First Nations, Inuit and Metis residential school survivors, knowledge keepers, elders, and youth have wrapped up meetings with Pope Francis at the Vatican with an historic apology.
The delegation was there to renew calls for the Pope to apologize for the Roman Catholic Church’s role in residential schools.
On Friday, the Pope said: “I am very sorry.” He also said he will come to Canada, but a date has not been set.
The Truth and Reconciliation Commission released its 94 calls to action in 2015. Among them was a request for an apology from the Pope and for the apology to take place in Canada within one year of the release of the report.
A number of individual Catholic organizations, parishes and bishops have apologized to Indigenous children and their families for the spiritual, cultural, emotional, physical and sexual abuse the church inflicted on youngsters forced to attend the schools. One of the most recent apologies was issued last September by the Canadian Conference of Catholic Bishops.
A previous pope expressed “sorrow”
A common argument for why it took so long for an apology is that the issue was already addressed, say some experts.
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In 2009, a small delegation led by Phil Fontaine, former national chief of the Assembly of First Nations, met with former pope Benedict to discuss the abuse and trauma at residential schools with the hope of securing an apology. Benedict expressed “sorrow” for what happened but did not apologize.
Christopher Hrynkow, a professor in the department of religion and culture at St. Thomas Moore College in Saskatoon, says some in the Catholic community saw this as enough of an apology. But he says the TRC asked for something different.
“Everybody understands the importance of the Pope in Catholic culture and what he represents,” Hrynkow says.
He adds some believe that because religious organizations had entered into a partnership with Canada, an apology rested with those specific groups and not with the corporate Catholic Church.
Jeremy Bergen calls previous statements from the church “wishy-washy,” because they didn’t fully acknowledge the church’s role in the schools.
“They’re sorry bad things happen but they don’t say what everyone’s kind of thinking: the church did it,” says Bergen, an associate professor of religious studies and theological studies at Conrad Grebel University College in Ontario.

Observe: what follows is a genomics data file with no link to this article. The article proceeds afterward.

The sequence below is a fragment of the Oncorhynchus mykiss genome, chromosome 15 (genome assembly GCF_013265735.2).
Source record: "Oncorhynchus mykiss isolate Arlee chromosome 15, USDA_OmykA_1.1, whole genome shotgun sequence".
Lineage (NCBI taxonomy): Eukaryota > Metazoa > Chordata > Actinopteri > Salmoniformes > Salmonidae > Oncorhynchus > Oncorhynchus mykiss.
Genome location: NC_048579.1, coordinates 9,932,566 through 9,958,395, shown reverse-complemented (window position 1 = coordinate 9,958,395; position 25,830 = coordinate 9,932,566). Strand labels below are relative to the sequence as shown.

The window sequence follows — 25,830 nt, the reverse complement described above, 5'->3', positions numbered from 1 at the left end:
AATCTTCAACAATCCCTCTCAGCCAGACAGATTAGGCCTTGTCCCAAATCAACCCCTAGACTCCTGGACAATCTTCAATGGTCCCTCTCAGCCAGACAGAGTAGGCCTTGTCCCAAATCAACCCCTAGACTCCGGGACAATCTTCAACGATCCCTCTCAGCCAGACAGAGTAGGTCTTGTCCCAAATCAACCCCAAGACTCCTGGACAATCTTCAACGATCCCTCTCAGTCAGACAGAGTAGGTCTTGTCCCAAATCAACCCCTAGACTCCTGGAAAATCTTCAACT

In 2019, Pope Francis convened a summit on sexual abuse within the Catholic Church. At the time, church higher-ups from around the world apologized to survivors of clergy abuse.
Massimo Faggioli, professor of historical theology at Villanova University in Philadelphia, says he believes some in the Vatican perceived this “sealed the deal” for an apology.
The Church’s language
Apologies from the church are relatively new, says Faggioli. The decision to issue apologies started roughly 40 years ago when former pope John Paul II began his reign.
Bergen says apologetic language is not something churches are comfortable with.
“The church is being challenged to speak in a language it’s not used to speaking in. There have been some missteps along the way.”
In past years, church statements have used terms such as “repent, confess, or ask pardon or forgiveness,” says Bergen.
He says the Catholic Church needs to learn to speak a new language in order to better communicate with those who have been harmed by its actions. This includes words that make it clear what the wrong was, who did the wrong, and who’s responsible for it.
Support from bishops
Canadian bishops have been divided over the need for an apology from the Pope, says Joe Gunn, executive director for Centre Oblat – A Voice for Justice in Ottawa.
Pope Francis has led with the idea of a more consultative church. And Hrynkow says a commitment to visit Canada would have previously been met with hesitation from the Pope without a direct invitation from bishops.
The request from Canadian bishops had to be there and it wasn’t, says Gunn, who used to work with the Canadian Conference of Catholic Bishops.
That changed last year with the discovery of unmarked graves at former residential school sites across the country.
“Now all of the bishops of Canada are saying, ‘You know what? It’s a really good idea for him to come here. He should visit. This is what needs to be done,'” says Gunn.
Coming to Canada
Had the Pope waited to apologize in Canada, it would have been a first of its kind, says Faggioli.
Never before has a papal visit been built around the issue of abuse, he says. Previous apologies have been made during papal trips but those were done behind closed doors or last minute.
Delegates at the Vatican say they still expect a more fulsome apology will come from the Pope when he’s on Canadian soil.
“The Canadian case is a big test because it’s new,” says Faggioli. “It’s no longer the sexual abuse against minors itself. But it’s a history of abuse that is sexual, cultural, civilizational, national (and) it’s educational.
“It is much bigger.”